Planning Your Trip to Kathmandu
Most visitors choose to make Nepal's capital a brief stopover point on their way to trekking the Himalaya. The reasons for this are simple: there are many beautiful country villages outside Kathmandu, and the capital itself is hectic, with constant traffic congestion and no public metro systems—or even traffic signals—anywhere in sight. But spend some time here and you'll be surprised at how fast Kathmandu grows on you. Many come for a day and wind up staying six months.
You'll understand the appeal once you hit the streets. There's a spirit you sense when strolling the Hindu pagodas of Durbar Square, and which you smell in the incense smoke wafting from the Buddhist stupas. And we defy you to be anything less than enchanted after witnessing your first Nepal sunset from a rooftop. As the sun disappears behind the green foothills of the Himalaya, Kathmandu and its attendant chaos seems to vanish below your feet, leaving you at peace with the world.
This mini-guide exists to help you get the most out of Kathmandu whether you're here for one day or five. And if you're curious when's the best time of year to plan your Nepal adventure, check out our expert tips here.
24 Hours in Kathmandu
If you're in Kathmandu for just a day that likely means you're stopping over on your way to a more remote Nepal adventure. No worries, as you can enjoy a "greatest hits" walking tour that covers the city's many UNESCO World Heritage Sites. And despite Kathmandu's imposing size, it's actually an easily walkable city.
If you're here during the day, embark on a walking tour to Durbar Square and the royal palace, Hanuman Dhoka, which is complex of structures over a few acres in the city center. It was founded in the 4th century in the Licchavi period but its legacy continued into the Malla and Shah dynasties as well. This is the historic and cultural heart of the city, but like many other areas it was hit hard by the 2015 earthquake and building renovations are ongoing even today.
Also in Durbar Square is an unassuming house called the Kumari Chen. This is the home of the Kumari, a child who is said to be the embodiment of the warrior goddess Durga. If you pass through a tiny doorway here at 4 pm, you'll enter a little courtyard and catch a glimpse of Nepal's "living goddess" when she peaks her head through a second-story window. The Kumari is chosen as a young child and raised here, away from her family, until she reaches adolescence, when a new Kumari is chosen.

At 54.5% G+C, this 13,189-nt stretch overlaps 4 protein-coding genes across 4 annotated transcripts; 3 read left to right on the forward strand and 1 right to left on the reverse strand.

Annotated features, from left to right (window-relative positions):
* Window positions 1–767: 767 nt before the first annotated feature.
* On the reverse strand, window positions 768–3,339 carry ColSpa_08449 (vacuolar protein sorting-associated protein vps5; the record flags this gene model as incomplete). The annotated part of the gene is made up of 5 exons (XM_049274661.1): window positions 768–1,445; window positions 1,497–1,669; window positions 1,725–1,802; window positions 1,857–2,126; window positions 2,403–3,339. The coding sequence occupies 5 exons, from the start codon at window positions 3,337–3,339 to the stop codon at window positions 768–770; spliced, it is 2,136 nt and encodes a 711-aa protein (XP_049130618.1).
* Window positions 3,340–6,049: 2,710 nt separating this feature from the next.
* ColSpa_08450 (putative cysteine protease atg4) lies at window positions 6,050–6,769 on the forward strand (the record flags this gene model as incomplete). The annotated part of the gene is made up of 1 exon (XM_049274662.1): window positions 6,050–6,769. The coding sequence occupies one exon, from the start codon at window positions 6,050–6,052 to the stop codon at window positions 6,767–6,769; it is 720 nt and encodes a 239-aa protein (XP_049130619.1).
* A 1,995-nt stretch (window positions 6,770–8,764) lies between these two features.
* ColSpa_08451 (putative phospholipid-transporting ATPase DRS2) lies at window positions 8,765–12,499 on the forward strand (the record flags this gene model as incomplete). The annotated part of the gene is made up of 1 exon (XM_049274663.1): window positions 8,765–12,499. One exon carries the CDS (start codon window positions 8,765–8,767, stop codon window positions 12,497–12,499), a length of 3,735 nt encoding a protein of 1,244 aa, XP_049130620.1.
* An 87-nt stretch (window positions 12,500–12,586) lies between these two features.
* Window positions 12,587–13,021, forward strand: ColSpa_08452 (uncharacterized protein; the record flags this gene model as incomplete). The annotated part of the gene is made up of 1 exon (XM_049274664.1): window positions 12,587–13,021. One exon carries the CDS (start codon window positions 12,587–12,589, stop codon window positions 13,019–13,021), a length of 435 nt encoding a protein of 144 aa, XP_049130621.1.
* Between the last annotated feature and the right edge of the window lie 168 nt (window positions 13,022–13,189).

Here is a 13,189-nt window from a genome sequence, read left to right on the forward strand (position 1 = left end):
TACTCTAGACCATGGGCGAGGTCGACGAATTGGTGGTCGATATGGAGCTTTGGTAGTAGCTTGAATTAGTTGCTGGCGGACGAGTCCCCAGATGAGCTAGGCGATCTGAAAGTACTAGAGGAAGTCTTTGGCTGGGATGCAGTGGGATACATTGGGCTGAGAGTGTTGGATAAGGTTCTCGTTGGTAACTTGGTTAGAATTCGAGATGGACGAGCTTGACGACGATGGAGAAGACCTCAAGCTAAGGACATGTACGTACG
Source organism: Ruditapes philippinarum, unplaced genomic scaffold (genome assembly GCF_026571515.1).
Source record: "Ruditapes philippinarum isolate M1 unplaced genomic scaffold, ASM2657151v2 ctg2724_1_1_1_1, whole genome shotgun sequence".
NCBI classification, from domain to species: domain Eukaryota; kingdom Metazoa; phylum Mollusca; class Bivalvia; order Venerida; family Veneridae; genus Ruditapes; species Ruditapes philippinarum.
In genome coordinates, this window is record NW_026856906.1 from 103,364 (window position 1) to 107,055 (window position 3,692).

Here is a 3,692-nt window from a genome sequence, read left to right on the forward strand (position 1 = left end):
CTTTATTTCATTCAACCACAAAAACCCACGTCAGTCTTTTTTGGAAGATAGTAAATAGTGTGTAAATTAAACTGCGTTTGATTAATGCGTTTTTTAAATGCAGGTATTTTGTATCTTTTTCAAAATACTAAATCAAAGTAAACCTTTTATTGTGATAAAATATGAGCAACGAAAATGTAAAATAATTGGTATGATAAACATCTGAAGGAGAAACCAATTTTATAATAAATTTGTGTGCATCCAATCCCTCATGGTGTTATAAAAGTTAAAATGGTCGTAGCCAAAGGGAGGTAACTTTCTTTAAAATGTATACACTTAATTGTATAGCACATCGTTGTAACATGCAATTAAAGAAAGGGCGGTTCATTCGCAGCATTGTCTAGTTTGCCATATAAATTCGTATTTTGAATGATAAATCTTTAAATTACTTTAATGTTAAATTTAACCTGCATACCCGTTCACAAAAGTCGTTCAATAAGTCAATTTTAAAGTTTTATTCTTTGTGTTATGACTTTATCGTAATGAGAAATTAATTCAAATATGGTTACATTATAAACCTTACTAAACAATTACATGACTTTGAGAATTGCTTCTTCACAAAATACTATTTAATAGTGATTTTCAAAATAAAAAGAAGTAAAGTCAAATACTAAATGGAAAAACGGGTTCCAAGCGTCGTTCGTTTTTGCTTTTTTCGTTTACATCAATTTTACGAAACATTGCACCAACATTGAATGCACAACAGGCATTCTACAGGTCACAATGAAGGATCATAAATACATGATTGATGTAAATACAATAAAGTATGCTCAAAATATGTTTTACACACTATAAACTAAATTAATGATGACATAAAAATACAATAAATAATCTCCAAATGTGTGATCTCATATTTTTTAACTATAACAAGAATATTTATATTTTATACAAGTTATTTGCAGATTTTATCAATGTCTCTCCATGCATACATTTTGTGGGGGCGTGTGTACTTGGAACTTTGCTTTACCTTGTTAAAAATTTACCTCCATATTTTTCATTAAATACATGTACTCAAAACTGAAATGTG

Other sights around Durbar Square include Nasal Chowk, the expansive courtyard inside the main entrance, where you'll find Narsingha Statue (the deity Vishnu), the Sisha Baithak audience chamber of the Malla Kings, and the five-story Panch Mukhi Hanuman Temple. No doubt you'll notice the impressive architecture of these Hindu temples. They were created by Newar people, who were the earliest inhabitants of the Kathmandu Valley. Today, the Newars comprise about half the population of the valley.
After exploring Durbar Square on foot all day, you'll likely be hungry. There's one neighboorhood above all else that features the most diverse array of quality restaurants: Thamel. There are some famous Thai, Indian, and western-style eateries here, plus endless local Nepali restaurants serving incredible homemade thukpa (chicken soup) and momo (Nepali dumplings with savory fillings like buffalo).
And if you want to give your feet a rest, you can always opt for a Vespa tour of Kathmandu. Not only do you get to zip around the city with expert guides pointing out the relevant sights, but, should you choose, you can also visit the outer villages.
Customize your trip with help from a local travel specialist.
2-3 Days in Kathmandu
Three days is a comfortable amount of time to enjoy a city tour of Kathmandu's famous sights plus make day trips to other historic landmarks just outside the city. If you manage your time wisely, you could even squeeze both city tours and day trips into just two days. Or make it a sightseeing tour of Kathmandu Valley and depart on the fourth day.